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The meaning of the name of Rhostyllen

A N Palmer 1903 - “Perhaps Rhostyllen is derived from “Rhos astyllen” – The Ribwort moor, “astyllen” being the Welsh name for the plantain or ribwort. However, the name of the hamlet was often formerly spelled “Rhosdellan” and “Rhos Tullen”.

Wikipedia – “Its name may be derived from the Welsh words rhos meaning ("moor", or "rush pasture" – purple moor grass and rush pastures) and estyll ("staves" or "planks").

'Dictionary of the place-names of Wales'  - “Rhostyllen 'moor on ledge' The usual meaning of ystyllen, var. astell or astyllen was 'plank, board, lath' but here it is used figuratively of a ledge (a common meaning of astell) of rock, above the meadows beside the river Clywedog.”

I came across some old newspaper cuttings which said that “Bersham people often referred to Rhostyllen people as those that live “over the plank”, meaning the wooden footbridge over the River Clwedog!

Early Industry

The Davies Family were  renouned Blacksmiths at the end of 17th and 18th centuries. They lived at Croes Foel Farm near Rhostyllen and had a smithy alongside the farmhouse

William Davies was the smith at Rhostyllen in the mid 17th century and may well have been the father of Hugh Davies

Hugh Davies originally resided at the Rhostyllen Smithy but some time after 1676 moved to Croes Foel Farm. He is recorded in the Chirk Castle Accounts for 5th August 1690 as having been paid for work at Cadwgan Mill

Ancient History

A N Palmer – in the History of the Thirteen Country Townships of the Old Parish of Wrexham 1903 wrote…….

“The village of Rhostyllen is of quite modern origin and is situated in the Township of Esclusham Below.

Esclusham - The first part of the name is represented by a large farm now called Esless but formerly Esclus – possibly for Ystlys (a side or slope) but the form Esclusham was already well established in 1391. Another possible meaning of the place name Esclusham? – is 'Aescel's river meadow'. Aescel is a personal name and ham is the old English for homestead “When Aescel settled here is not known” but in that original township boundaries straddle Offa’s Dyke (built in the 8th century by the Anglo Saxon King of Mercia to keep out the Celts!) , probably before that earthwork was constructed. The sub division into Esclusham Below and Above Dyke, with the boundary between the two conveniently running along the dyke, is much later, dating from the composition of 1562, the first serious attempt at tenurial reform in the Wrexham area.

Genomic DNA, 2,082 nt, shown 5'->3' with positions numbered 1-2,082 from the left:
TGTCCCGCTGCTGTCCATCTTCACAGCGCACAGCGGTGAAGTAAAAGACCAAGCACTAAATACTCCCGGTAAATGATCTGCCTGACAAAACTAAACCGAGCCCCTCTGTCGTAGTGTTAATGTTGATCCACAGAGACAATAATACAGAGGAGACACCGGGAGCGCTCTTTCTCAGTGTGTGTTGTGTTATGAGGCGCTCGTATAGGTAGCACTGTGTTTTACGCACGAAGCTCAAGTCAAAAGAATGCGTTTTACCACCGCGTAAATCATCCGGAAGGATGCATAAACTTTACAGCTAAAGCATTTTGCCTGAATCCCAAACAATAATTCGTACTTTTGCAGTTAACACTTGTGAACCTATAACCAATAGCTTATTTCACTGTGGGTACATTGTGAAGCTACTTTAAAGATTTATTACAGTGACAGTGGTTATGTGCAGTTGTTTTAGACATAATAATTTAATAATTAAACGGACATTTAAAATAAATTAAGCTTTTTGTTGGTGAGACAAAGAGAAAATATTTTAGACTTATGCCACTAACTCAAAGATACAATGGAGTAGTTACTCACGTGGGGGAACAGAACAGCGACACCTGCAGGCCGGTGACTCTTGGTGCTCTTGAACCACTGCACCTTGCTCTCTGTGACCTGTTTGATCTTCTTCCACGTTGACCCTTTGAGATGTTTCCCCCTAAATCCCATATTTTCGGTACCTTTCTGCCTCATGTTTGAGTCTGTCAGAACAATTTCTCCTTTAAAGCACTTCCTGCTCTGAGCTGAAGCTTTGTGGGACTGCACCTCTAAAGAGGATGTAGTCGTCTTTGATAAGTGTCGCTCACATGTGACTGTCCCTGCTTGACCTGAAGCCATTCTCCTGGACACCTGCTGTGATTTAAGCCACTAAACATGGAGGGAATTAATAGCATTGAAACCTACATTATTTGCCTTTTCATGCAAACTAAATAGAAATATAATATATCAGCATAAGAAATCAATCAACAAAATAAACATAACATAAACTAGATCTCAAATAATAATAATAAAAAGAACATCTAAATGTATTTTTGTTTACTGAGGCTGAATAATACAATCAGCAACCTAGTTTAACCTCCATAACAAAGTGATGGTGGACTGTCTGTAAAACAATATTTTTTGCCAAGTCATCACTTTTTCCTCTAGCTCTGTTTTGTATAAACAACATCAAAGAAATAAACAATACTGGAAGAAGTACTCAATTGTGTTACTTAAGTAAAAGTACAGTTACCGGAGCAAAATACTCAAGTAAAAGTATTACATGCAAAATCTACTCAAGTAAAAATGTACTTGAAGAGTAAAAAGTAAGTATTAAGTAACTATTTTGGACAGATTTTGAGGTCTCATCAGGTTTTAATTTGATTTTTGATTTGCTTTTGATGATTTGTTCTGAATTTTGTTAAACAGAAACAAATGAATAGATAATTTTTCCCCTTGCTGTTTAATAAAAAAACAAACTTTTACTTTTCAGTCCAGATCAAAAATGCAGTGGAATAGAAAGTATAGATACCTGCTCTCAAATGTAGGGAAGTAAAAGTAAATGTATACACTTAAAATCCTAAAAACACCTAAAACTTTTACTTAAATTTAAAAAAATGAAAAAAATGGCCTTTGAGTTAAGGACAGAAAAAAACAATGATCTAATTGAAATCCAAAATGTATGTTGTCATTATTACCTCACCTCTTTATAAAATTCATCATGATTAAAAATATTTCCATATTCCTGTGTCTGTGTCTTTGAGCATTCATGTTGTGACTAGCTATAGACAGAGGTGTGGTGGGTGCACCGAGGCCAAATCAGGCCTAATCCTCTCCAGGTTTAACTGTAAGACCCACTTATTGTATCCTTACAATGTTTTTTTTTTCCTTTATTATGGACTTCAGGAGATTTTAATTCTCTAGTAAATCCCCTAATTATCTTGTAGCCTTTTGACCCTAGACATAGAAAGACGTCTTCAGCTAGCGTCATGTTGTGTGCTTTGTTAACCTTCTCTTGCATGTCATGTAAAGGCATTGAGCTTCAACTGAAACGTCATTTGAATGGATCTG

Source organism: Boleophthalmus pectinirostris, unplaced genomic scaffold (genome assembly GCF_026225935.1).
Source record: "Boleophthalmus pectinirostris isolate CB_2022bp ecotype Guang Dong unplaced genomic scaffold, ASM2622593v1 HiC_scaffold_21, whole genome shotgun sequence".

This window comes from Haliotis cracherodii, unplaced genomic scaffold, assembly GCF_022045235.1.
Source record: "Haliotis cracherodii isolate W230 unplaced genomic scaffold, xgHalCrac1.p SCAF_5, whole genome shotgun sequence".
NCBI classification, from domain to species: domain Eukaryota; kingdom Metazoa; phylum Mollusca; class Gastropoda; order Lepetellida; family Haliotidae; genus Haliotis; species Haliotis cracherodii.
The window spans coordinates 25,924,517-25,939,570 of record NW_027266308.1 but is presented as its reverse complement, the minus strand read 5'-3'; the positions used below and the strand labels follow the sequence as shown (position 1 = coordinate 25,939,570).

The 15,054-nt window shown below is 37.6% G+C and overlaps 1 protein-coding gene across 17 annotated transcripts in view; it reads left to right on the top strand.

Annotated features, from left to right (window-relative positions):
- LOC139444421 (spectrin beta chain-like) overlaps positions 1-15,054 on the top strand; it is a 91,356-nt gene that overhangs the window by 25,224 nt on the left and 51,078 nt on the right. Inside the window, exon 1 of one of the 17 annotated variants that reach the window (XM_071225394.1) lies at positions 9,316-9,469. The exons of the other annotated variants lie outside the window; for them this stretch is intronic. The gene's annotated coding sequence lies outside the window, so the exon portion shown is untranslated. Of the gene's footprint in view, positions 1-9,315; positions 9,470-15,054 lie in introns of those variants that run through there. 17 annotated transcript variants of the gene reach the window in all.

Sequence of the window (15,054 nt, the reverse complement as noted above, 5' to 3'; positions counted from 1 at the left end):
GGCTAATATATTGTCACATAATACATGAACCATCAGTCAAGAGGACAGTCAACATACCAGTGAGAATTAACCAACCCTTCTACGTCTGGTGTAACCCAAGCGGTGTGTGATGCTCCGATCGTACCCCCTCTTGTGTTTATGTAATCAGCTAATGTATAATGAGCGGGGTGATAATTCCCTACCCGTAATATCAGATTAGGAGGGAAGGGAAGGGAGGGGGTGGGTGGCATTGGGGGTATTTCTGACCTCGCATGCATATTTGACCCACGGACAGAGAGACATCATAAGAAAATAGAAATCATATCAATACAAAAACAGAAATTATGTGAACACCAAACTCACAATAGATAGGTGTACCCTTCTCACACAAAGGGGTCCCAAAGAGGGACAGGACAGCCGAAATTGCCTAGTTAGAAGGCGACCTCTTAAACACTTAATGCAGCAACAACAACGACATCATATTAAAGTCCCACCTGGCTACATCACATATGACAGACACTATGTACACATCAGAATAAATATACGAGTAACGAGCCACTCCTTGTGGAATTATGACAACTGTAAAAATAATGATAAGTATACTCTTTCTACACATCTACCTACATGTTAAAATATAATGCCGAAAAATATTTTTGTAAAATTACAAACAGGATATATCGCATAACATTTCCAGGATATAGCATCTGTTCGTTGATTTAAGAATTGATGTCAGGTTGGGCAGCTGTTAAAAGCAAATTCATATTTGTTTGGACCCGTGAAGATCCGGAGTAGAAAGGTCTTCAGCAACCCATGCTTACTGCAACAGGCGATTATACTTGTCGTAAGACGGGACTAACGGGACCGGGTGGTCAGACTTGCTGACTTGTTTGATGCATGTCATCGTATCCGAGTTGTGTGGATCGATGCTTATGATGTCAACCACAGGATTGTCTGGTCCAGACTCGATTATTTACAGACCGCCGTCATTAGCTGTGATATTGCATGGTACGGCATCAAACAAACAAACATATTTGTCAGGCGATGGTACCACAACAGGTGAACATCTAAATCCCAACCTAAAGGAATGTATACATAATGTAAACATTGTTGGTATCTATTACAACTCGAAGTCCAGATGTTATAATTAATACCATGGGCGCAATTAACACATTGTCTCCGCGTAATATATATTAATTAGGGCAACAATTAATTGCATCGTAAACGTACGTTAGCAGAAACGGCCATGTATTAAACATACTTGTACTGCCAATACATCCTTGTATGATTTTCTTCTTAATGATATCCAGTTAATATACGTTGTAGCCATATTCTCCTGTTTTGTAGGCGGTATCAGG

In the great seigniorial surveys of 1315, 1391 and 1445 Esclusham is seen held by members of three kin groups on the rapidly disintegrating system of communal Welsh land tenure based on the gwely and gafael. By 1552 and 1620 this communal element had disappeared. Individual ownership, even small estates were the order of the day. But the very minor gentry families (uchelwyr) still maintained their close ties of kinship.

Plas Cadwgan Hall

Families of claimed descent from the 14th century progenie de ken (Cynwrig ap Rhiwallon) were Trafford (Esclus Hall), Jones (Plas Cadwgan), Wynn, Tegid, Jones (Vrondeg), all surviving to adopt surnames English fashion, in place of the Welsh patronymic”.- (Source Old Ordnance Survey Maps - Talwrn 1910)

Esclus Hall (known as Esless)

Other General Information

Rhostyllen was a part of the old township of Esclusham Below (i.e. "below" Offa's Dyke) and in 1879 was incorporated into the new ecclesiastical parish of Esclusham. The parish church, Holy Trinity, was completed in 1877. The corresponding civil parish of Esclusham became the community of Esclusham in 1974.

Bersham (or Glanyrafon) Colliery, was sunk by Mr Barnes of Liverpool in 1864 and before its closure in December 1986 was the last working coal mine in the Denbighshire coalfield, situated to the east of Wrexham Road, Rhostyllen. The worst disaster in this pit occurred in 1880 when 9 men lost their lives (including the manager). A memorial to these men can be found in Rhostyllen Church.

1920’s (early) Bersham Colliery Miners

Like other villages in the area, many of its buildings are nineteenth-century miners' houses built in the distinctive local "Ruabon Red" brick. This character is under threat as the village becomes increasingly linked to the outskirts of Wrexham by infill and commercial development along the A483 road.

1909 - High Street

The focal point of the village is the village hall, built in 1924, and its recreation grounds. Pictured below in circa 1938

The railway station closed to regular passenger trains on 1st January 1931 and excursions in the mid 1950’s while freight trains continued to pass through on their way to Rhos until October 1963. Rhostyllen was a minor railway station of the Great Western Railway, located on the Rhos Branch just off the Shrewsbury to Chester Line a couple of miles south of Wrexham. Rhostyllen was a mining area and the rail-served Bersham colliery. Access to the colliery was controlled by Bersham Sidings Signal Box which was opened in 1896 and closed in 1987.